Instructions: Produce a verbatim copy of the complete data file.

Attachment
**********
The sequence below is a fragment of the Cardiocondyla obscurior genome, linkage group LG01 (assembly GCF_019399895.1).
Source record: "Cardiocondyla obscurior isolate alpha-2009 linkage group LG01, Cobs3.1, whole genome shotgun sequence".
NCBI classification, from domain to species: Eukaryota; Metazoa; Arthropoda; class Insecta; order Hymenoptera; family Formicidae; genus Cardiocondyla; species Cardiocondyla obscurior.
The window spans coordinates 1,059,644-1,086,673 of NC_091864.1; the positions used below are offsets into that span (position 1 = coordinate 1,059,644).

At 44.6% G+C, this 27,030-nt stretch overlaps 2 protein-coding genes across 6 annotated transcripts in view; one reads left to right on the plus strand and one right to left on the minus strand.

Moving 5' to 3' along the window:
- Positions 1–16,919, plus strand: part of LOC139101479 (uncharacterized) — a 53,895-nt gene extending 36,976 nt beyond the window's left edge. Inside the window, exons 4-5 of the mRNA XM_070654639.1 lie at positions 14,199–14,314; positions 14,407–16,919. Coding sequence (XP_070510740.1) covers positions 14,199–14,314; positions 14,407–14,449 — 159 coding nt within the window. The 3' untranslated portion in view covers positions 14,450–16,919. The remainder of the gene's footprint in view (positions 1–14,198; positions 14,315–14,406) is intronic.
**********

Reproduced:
The sequence below is a fragment of the Cardiocondyla obscurior genome, linkage group LG01 (assembly GCF_019399895.1).
Source record: "Cardiocondyla obscurior isolate alpha-2009 linkage group LG01, Cobs3.1, whole genome shotgun sequence".
NCBI classification, from domain to species: Eukaryota; Metazoa; Arthropoda; class Insecta; order Hymenoptera; family Formicidae; genus Cardiocondyla; species Cardiocondyla obscurior.
The window spans coordinates 1,059,644-1,086,673 of NC_091864.1; the positions used below are offsets into that span (position 1 = coordinate 1,059,644).

At 44.6% G+C, this 27,030-nt stretch overlaps 2 protein-coding genes across 6 annotated transcripts in view; one reads left to right on the plus strand and one right to left on the minus strand.

Moving 5' to 3' along the window:
- Positions 1–16,919, plus strand: part of LOC139101479 (uncharacterized) — a 53,895-nt gene extending 36,976 nt beyond the window's left edge. Inside the window, exons 4-5 of the mRNA XM_070654639.1 lie at positions 14,199–14,314; positions 14,407–16,919. Coding sequence (XP_070510740.1) covers positions 14,199–14,314; positions 14,407–14,449 — 159 coding nt within the window. The 3' untranslated portion in view covers positions 14,450–16,919. The remainder of the gene's footprint in view (positions 1–14,198; positions 14,315–14,406) is intronic.